I fervently advocate: “To build a better world, start in your community.” Recently I became aware of a futurist community currently being built in the Netherlands, opening its doors to its first residents in 2021 – a smart community!
The Brainport Smart District Foundation is leading an initiative to develop in the city of Helmond, southeast of Amsterdam, a contained, self-sufficient/self-organized district on 380 acres to support the needs of 4,500 residents. Via public-private financing, the developers envision a community which will deliver an enhanced quality of life – health, energy, safety, emission free mobility, etc. Architects plan to design different types of residences on a grid mixed with businesses, green leisure spaces and agricultural landscape. The utilization of data sharing and smart technology (e.g., sensors) will be vital to the community’s success.
This innovative Dutch experiment may well be an early model for a smart community prototype. Stay tuned and remember: “To build a better world, start in your community.”
To live in this sort of community, one would have to have no apprehension regarding invasion of privacy. Living in a planned community can have many benefits. But does it force all its residents to act the same? Does it enable friends and non-friends alike to be able to learn too much about a person and their living habits? Living in this sort of community has a lot of trade-offs. Not sure I would be willing to make such a move.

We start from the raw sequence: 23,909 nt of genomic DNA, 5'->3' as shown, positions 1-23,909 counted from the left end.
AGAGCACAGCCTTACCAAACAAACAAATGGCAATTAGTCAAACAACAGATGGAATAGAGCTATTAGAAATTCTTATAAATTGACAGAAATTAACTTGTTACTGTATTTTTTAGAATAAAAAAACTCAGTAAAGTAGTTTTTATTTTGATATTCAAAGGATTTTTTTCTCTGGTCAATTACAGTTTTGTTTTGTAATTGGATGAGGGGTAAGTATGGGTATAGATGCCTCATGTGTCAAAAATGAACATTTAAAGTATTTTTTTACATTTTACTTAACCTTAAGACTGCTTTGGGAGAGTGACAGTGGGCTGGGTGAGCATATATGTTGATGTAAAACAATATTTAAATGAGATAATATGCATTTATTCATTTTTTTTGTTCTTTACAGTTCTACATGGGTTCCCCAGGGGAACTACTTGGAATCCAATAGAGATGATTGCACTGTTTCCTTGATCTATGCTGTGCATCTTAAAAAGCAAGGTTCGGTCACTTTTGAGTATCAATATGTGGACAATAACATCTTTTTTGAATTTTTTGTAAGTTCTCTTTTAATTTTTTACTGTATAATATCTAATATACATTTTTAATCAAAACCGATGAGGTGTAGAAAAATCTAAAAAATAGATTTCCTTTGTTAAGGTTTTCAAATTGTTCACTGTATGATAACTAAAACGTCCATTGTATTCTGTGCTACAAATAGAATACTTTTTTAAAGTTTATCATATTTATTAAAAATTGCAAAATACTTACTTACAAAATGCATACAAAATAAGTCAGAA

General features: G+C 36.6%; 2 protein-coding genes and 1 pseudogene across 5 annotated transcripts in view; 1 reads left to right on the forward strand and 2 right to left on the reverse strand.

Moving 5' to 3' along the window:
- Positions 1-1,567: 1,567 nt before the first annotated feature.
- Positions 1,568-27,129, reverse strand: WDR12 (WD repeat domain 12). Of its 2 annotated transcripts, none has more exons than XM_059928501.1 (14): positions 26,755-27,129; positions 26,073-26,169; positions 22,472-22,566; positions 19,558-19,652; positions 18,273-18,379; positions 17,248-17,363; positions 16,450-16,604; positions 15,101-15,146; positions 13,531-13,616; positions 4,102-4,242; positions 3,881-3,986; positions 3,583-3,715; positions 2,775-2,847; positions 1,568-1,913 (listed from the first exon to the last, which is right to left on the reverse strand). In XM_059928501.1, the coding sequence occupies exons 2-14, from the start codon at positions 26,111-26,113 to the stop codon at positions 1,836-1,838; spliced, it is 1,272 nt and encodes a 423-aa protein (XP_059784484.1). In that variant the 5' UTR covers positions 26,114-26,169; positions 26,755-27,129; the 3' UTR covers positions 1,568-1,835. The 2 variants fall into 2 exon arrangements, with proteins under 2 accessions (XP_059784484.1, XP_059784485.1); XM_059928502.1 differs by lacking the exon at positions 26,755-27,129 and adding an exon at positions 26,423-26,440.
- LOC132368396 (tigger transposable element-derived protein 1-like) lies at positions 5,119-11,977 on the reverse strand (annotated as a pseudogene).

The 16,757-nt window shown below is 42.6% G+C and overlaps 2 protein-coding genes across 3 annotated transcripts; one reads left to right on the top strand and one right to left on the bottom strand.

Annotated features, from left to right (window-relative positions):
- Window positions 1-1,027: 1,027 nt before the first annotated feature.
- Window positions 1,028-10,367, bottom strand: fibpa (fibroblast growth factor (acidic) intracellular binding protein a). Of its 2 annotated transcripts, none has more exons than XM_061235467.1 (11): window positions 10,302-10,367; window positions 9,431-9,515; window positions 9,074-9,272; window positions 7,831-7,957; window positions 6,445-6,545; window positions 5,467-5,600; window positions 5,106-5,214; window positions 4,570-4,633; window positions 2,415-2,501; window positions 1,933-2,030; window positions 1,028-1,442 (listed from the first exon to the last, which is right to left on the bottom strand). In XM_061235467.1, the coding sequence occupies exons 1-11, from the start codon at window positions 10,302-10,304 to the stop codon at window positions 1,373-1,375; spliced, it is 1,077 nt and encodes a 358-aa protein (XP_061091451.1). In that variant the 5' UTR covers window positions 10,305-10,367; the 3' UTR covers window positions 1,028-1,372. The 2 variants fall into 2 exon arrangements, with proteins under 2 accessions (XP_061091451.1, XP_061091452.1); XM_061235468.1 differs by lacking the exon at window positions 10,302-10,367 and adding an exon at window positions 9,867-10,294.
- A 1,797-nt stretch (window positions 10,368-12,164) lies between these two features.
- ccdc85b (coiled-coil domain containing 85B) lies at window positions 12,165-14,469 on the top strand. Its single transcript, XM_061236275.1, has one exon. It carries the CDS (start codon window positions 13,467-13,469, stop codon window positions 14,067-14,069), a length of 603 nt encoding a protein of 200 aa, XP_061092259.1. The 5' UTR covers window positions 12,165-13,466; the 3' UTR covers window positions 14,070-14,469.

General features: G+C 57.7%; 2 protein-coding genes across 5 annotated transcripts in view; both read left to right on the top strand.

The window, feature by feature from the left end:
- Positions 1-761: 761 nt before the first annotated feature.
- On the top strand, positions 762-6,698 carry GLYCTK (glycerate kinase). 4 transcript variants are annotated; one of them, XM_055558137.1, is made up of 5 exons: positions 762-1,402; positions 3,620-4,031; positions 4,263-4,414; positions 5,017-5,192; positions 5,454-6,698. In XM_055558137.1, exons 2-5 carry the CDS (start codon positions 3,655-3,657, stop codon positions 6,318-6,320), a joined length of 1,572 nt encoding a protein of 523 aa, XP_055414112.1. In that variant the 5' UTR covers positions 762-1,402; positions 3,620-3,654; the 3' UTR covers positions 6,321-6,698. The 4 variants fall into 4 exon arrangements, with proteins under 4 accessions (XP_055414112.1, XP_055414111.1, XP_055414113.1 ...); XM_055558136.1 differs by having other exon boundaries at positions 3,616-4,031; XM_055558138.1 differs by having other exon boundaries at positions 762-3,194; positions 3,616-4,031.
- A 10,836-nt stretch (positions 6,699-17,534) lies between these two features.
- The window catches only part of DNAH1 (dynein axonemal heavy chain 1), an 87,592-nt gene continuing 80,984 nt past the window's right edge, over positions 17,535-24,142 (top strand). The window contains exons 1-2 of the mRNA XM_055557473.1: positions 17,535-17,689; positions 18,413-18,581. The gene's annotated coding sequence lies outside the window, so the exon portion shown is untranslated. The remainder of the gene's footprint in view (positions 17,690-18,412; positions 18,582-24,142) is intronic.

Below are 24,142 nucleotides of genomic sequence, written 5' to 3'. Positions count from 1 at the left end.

Maybe extreme, but at least it is a community given how the world is evolving with everyone for themselves during our COVID-19 health crisis.
While I am supportive of building a better world starting in your community, this type of “community” does not sound appealing to me either. The world is a place filled with haves and have nots… and I think this sounds like yet another place for the haves with no “hot spot” for the have nots… a The Villages for the tech set. It will be interesting to see how it works out.
On paper it does sound like a sheltered community for the haves, but 1.) 20% of the housing will be subsidized; and 2.) Europe, especially the Scandinavian countries when it comes to utilizing technology for environmental issues.